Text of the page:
The results of the investigation were discussed with Jennings County officials in February 2015. On January 21, 2016, more than one year after the refunds were requested, the SBOA special investigation report (“Audit Report”) was verified and, on January 22, 2016, the Audit Report was formally published and made public.

On May 5, 2017, the OAG filed a complaint to recover public funds against Robertson pursuant to Indiana Code section 5-11-5-1(a). In that complaint, the OAG attached a copy of the SBOA's published verified report as an exhibit and alleged that Robertson misappropriated public funds. It sought to recover those public funds (Counts I and II) and also sought treble damages pursuant to the Crime Victim Relief Act (CVRA) (Count III).

Thereafter, Robertson filed a motion to dismiss the OAG's complaint pursuant to Indiana Trial Rule 12(B)(6). In her motion to dismiss, Robertson asserted that the OAG's complaint was subject to a two-year statute of limitations and that the OAG had not timely filed its complaint.

Following a hearing, the trial court determined that the plain language of Indiana Code Section 5-11-5-1 provided that “the statute of limitations during which the Office of the Indiana Attorney General could institute an action for the recovery of monies commenced on January 22, 2016,” when the SBOA placed its verified report with the OAG. (Appellant's App. Vol. II at 14.) Since the complaint was filed within two years of that date, the trial court denied Robertson's motion to dismiss.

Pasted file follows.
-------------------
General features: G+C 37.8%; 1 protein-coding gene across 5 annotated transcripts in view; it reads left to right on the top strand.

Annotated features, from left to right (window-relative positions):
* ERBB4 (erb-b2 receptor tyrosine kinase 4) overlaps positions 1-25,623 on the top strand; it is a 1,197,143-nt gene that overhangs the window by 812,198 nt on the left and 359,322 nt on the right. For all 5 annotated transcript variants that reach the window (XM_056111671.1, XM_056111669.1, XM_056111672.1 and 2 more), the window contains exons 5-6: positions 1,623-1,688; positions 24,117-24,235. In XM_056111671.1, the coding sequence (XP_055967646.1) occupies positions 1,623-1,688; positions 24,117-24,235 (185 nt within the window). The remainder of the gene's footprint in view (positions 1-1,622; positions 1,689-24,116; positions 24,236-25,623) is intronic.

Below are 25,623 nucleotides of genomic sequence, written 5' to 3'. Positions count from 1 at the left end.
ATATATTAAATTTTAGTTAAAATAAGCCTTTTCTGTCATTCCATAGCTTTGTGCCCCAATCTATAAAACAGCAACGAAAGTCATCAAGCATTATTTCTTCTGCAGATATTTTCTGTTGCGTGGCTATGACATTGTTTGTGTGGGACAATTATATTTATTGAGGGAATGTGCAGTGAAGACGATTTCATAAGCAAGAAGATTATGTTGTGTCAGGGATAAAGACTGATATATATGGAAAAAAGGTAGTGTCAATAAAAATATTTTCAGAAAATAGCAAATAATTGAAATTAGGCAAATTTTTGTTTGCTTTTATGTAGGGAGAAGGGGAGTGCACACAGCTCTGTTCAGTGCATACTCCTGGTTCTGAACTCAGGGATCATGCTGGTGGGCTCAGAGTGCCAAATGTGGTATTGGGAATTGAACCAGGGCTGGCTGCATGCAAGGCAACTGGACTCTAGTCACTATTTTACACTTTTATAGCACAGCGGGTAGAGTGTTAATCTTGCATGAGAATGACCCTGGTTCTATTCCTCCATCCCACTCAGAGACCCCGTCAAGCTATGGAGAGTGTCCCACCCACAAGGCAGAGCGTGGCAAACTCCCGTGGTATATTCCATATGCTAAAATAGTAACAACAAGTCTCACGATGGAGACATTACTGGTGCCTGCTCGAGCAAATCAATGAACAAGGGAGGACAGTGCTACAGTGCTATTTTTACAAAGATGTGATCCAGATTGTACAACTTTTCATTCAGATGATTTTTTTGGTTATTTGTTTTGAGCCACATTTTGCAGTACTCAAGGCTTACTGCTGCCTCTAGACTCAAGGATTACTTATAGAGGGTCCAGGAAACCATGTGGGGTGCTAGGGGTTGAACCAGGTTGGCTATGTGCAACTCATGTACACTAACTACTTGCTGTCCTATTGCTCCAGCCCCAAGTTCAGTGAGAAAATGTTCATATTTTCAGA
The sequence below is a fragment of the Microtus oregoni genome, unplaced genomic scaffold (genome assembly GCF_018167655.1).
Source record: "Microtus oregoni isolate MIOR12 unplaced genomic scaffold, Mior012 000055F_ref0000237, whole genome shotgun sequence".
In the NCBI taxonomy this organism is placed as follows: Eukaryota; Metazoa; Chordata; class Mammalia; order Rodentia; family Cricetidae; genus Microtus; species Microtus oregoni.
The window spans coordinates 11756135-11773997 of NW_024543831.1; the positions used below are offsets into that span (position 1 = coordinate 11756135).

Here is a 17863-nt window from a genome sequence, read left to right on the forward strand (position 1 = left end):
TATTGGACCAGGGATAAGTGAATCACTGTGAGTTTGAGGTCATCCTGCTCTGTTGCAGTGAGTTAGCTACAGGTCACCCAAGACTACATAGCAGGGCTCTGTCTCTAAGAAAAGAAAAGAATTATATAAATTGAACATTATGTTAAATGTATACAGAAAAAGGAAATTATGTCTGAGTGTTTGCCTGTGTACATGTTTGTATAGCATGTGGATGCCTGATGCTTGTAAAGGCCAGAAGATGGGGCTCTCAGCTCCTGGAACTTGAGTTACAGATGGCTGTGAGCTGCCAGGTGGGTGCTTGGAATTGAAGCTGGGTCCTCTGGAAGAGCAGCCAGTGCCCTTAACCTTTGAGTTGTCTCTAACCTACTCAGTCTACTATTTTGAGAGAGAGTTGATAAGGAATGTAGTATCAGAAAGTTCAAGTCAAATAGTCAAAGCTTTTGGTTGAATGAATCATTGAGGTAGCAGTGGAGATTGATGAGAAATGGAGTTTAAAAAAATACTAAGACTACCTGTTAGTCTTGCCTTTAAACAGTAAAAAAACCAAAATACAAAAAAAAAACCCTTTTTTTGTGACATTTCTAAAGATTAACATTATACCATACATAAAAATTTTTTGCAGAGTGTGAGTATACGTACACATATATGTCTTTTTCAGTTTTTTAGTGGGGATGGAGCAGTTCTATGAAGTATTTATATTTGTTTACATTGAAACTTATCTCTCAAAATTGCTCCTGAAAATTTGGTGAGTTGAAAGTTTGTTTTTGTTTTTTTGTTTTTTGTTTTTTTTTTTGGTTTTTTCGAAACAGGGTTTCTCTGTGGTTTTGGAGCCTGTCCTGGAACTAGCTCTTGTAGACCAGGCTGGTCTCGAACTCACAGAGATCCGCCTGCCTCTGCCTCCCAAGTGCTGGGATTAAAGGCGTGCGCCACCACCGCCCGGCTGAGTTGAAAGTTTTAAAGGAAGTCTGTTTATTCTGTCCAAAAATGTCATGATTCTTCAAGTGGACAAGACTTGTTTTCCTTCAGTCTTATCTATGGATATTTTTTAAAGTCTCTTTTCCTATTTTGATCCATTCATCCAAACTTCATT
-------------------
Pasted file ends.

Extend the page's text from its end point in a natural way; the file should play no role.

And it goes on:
The Court of Appeals granted Robertson's motion for interlocutory appeal and affirmed the trial court. Robertson v. State ex rel. Hill, 121 N.E.3d 588 (Ind. Ct. App. 2019), vacated. Robertson sought transfer which we granted. Ind. Appellate Rule 58(A). For reasons discussed herein, we affirm in part, reverse in part and remand for further proceedings.

Standard of Review

Indiana Trial Rule 12(B)(6) allows a motion to dismiss based on failure to state a claim upon which relief can be granted. When ruling on such a motion, the court must “view the pleadings in the light most favorable to the nonmoving party, with every reasonable inference construed in the non-movant's favor.” Thornton v. State, 43 N.E.3d 585, 587 (Ind. 2015) (citation omitted). Because such a motion challenges only the legal sufficiency of the complaint, it presents a legal question that is reviewed de novo on appeal. Ward v. Carter, 90 N.E.3d 660, 662 (Ind. 2018).

Further, “matters of statutory interpretation present pure questions of law; as such, these questions are reviewed de novo.” Rodriguez v. State, 129 N.E.3d 789, 793 (Ind. 2019).